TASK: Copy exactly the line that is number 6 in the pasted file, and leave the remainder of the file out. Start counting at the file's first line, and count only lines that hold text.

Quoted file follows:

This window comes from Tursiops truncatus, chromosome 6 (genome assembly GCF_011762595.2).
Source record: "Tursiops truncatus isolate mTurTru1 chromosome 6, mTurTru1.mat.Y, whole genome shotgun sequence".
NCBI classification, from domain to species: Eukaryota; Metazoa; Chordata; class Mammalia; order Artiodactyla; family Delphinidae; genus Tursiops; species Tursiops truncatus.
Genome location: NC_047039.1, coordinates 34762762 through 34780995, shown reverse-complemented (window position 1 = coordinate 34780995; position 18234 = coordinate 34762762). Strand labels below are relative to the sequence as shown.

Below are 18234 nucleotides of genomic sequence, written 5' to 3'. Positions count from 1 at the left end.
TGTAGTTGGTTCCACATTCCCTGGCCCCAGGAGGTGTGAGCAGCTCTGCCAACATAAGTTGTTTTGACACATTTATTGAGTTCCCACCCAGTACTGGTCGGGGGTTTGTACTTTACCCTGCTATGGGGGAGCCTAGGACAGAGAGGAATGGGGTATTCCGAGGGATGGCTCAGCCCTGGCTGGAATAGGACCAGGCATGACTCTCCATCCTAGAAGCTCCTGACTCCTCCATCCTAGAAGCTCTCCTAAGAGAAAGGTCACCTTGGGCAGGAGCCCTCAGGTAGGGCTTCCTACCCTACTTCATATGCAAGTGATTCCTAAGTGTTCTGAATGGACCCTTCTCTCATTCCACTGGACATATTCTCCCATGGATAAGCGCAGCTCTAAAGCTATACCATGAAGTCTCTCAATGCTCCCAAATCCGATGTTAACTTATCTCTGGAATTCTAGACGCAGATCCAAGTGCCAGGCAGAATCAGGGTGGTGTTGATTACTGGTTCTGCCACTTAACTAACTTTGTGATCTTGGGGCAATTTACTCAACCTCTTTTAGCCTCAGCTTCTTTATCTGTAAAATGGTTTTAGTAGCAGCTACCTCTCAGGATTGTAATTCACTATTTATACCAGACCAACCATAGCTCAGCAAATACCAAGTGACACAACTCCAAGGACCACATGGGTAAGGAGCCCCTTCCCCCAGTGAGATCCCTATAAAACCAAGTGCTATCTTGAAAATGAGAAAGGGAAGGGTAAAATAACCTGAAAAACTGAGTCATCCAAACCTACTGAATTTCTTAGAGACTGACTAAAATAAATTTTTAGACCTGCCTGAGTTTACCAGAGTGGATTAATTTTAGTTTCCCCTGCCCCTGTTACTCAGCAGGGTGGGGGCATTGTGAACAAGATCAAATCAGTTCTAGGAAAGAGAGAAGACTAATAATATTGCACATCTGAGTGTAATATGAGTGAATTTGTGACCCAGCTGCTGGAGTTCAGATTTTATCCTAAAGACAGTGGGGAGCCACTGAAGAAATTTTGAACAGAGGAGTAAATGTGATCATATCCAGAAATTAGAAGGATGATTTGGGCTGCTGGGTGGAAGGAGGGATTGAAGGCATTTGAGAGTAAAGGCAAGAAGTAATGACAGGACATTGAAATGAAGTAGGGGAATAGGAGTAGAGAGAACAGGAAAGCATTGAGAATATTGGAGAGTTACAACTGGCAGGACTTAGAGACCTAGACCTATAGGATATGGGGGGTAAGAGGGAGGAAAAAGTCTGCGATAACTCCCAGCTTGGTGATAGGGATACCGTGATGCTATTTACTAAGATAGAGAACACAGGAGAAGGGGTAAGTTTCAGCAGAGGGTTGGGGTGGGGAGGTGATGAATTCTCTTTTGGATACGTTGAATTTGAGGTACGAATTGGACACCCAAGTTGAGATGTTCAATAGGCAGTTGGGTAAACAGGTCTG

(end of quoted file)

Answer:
TGTAGTTGGTTCCACATTCCCTGGCCCCAGGAGGTGTGAGCAGCTCTGCCAACATAAGTTGTTTTGACACATTTATTGAGTTCCCACCCAGTACTGGTCGGGGGTTTGTACTTTACCCTGCTATGGGGGAGCCTAGGACAGAGAGGAATGGGGTATTCCGAGGGATGGCTCAGCCCTGGCTGGAATAGGACCAGGCATGACTCTCCATCCTAGAAGCTCCTGACTCCTCCATCCTAGAAGCTCTCCTAAGAGAAAGGTCACCTTGGGCAGGAGCCCTCAGGTAGGGCTTCCTACCCTACTTCATATGCAAGTGATTCCTAAGTGTTCTGAATGGACCCTTCTCTCATTCCACTGGACATATTCTCCCATGGATAAGCGCAGCTCTAAAGCTATACCATGAAGTCTCTCAATGCTCCCAAATCCGATGTTAACTTATCTCTGGAATTCTAGACGCAGATCCAAGTGCCAGGCAGAATCAGGGTGGTGTTGATTACTGGTTCTGCCACTTAACTAACTTTGTGATCTTGGGGCAATTTACTCAACCTCTTTTAGCCTCAGCTTCTTTATCTGTAAAATGGTTTTAGTAGCAGCTACCTCTCAGGATTGTAATTCACTATTTATACCAGACCAACCATAGCTCAGCAAATACCAAGTGACACAACTCCAAGGACCACATGGGTAAGGAGCCCCTTCCCCCAGTGAGATCCCTATAAAACCAAGTGCTATCTTGAAAATGAGAAAGGGAAGGGTAAAATAACCTGAAAAACTGAGTCATCCAAACCTACTGAATTTCTTAGAGACTGACTAAAATAAATTTTTAGACCTGCCTGAGTTTACCAGAGTGGATTAATTTTAGTTTCCCCTGCCCCTGTTACTCAGCAGGGTGGGGGCATTGTGAACAAGATCAAATCAGTTCTAGGAAAGAGAGAAGACTAATAATATTGCACATCTGAGTGTAATATGAGTGAATTTGTGACCCAGCTGCTGGAGTTCAGATTTTATCCTAAAGACAGTGGGGAGCCACTGAAGAAATTTTGAACAGAGGAGTAAATGTGATCATATCCAGAAATTAGAAGGATGATTTGGGCTGCTGGGTGGAAGGAGGGATTGAAGGCATTTGAGAGTAAAGGCAAGAAGTAATGACAGGACATTGAAATGAAGTAGGGGAATAGGAGTAGAGAGAACAGGAAAGCATTGAGAATATTGGAGAGTTACAACTGGCAGGACTTAGAGACCTAGACCTATAGGATATGGGGGGTAAGAGGGAGGAAAAAGTCTGCGATAACTCCCAGCTTGGTGATAGGGATACCGTGATGCTATTTACTAAGATAGAGAACACAGGAGAAGGGGTAAGTTTCAGCAGAGGGTTGGGGTGGGGAGGTGATGAATTCTCTTTTGGATACGTTGAATTTGAGGTACGAATTGGACACCCAAGTTGAGATGTTCAATAGGCAGTTGGGTAAACAGGTCTG